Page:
Burnaby – A landmark study released today by the U.S. National Academy of Sciences confirms the worst fears of residents along Kinder Morgan’s pipeline and oil tanker route: diluted bitumen sinks in water, making it nearly impossible to clean up a large spill with current technology.
“Kinder Morgan is hoping climate action in Alberta will buy them permission to build a new dilbit pipeline across British Columbia,” said Kai Nagata, Energy & Democracy Director at Dogwood Initiative. “Unfortunately, better climate policies won’t make bitumen float.”
Spills of Diluted Bitumen from Pipelines: A Comparative Study of Environmental Fate, Effects, and Response was commissioned by the U.S. House of Representatives and the U.S. Department of Transport. Researchers concluded that diluted bitumen, like that carried by Kinder Morgan’s Trans Mountain pipeline, poses unique risks compared to other blends of crude oil.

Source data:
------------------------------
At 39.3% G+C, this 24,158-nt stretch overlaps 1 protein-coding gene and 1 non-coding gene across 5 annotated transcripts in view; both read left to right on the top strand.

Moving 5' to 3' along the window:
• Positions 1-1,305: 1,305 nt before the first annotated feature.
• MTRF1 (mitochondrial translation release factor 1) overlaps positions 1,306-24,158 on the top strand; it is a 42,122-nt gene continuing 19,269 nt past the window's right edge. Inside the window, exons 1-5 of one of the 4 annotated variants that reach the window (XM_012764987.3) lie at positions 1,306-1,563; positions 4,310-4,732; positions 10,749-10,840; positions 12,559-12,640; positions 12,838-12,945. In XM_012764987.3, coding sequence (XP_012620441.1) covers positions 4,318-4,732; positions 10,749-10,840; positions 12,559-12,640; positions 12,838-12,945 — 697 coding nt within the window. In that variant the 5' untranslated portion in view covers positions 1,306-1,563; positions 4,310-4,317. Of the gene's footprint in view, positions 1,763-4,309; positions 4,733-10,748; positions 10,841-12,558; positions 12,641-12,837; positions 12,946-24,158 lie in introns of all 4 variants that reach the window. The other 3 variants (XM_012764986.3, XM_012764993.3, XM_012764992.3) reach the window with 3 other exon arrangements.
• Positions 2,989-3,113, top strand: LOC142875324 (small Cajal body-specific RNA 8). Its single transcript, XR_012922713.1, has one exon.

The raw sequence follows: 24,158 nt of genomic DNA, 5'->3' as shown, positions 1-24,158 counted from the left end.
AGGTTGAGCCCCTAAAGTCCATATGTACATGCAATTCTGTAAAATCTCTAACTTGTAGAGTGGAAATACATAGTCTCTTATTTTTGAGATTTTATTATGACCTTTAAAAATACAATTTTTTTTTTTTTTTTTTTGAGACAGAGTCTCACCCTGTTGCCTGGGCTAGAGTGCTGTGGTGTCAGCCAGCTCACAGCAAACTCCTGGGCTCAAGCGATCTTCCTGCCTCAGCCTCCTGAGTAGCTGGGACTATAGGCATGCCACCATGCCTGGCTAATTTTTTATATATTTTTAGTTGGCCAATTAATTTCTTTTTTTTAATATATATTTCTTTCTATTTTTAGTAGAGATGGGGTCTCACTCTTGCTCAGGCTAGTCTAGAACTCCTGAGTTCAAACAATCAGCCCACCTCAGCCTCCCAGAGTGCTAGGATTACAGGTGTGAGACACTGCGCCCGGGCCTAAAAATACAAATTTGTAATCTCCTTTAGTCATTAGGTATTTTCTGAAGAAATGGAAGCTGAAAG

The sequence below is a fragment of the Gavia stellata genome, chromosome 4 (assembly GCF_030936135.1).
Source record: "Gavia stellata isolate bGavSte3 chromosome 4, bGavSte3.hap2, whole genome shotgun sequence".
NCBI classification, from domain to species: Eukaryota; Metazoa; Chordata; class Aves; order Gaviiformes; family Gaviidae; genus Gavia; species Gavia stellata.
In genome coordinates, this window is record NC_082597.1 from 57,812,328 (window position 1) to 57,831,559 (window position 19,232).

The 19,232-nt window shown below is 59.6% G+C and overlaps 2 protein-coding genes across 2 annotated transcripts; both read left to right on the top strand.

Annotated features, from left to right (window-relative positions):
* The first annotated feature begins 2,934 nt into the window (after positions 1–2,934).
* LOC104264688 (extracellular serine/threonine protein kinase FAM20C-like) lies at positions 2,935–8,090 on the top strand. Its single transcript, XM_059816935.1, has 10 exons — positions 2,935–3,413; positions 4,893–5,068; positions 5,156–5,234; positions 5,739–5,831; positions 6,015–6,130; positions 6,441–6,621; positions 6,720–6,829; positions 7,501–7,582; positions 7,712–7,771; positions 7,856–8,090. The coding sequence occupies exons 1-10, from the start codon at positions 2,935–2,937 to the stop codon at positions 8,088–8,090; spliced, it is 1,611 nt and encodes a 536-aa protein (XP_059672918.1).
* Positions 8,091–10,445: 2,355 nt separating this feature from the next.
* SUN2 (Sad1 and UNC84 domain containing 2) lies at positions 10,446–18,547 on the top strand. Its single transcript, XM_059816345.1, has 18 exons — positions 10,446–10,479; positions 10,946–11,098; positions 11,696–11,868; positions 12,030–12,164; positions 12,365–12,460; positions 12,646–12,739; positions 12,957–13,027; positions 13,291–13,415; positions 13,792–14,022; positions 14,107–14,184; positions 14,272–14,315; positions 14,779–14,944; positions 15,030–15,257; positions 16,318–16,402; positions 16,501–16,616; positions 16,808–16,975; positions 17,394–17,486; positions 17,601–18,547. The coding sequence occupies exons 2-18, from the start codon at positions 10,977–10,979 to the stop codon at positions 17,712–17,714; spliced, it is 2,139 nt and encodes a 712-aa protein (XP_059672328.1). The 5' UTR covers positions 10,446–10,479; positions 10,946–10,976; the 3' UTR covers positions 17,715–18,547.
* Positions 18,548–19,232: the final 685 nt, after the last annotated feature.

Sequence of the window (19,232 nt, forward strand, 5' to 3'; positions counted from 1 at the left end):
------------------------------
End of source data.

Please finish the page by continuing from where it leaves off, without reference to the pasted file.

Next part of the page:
“Spills of diluted bitumen into a body of water initially float and spread while evaporation of volatile compounds may present health and explosion hazards,” write the study’s authors. “In cases where traditional removal or containment techniques are not immediately successful, the possibility of submerged and sunken oil increases. This situation is highly problematic for spill response because there are few effective techniques for detection, containment, and recovery of oil that is submerged in the water column.”
The British Columbia government has outlined five conditions that must be met before new heavy oil pipelines can be built across the province. Condition two is the implementation of “world-leading” marine oil spill protection.
“Scientists in the U.S. are telling politicians that dilbit is bad news,” said Nagata. “It’s toxic, it’s explosive, and if it spills in water, you’re screwed. I hope our government factors this world-leading research into its assessment of Kinder Morgan’s new pipeline plans.”
Kinder Morgan will deliver its final arguments before the National Energy Board in Calgary on Dec. 17. The deadline for intervenors in the review to submit final written arguments is Jan. 12, 2016. The province of British Columbia has opted not to file evidence in the NEB review or present an oral summary argument.